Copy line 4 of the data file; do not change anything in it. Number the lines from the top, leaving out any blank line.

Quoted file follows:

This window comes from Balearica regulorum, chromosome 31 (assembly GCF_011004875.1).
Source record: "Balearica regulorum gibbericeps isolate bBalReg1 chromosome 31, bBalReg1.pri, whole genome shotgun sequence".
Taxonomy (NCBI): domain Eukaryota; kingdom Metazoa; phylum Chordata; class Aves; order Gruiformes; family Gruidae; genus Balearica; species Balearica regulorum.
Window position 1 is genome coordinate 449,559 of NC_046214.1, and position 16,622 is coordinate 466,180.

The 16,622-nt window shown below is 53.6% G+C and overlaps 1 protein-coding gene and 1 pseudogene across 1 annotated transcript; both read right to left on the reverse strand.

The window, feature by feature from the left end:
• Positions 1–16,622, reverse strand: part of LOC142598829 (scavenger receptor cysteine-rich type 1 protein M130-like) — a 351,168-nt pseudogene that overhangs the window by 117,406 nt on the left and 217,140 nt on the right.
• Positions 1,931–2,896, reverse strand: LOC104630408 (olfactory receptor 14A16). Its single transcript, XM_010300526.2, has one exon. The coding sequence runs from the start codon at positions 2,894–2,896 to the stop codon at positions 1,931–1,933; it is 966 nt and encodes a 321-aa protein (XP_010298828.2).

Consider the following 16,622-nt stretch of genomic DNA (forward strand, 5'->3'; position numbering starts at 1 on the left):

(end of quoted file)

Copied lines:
Window position 1 is genome coordinate 449,559 of NC_046214.1, and position 16,622 is coordinate 466,180.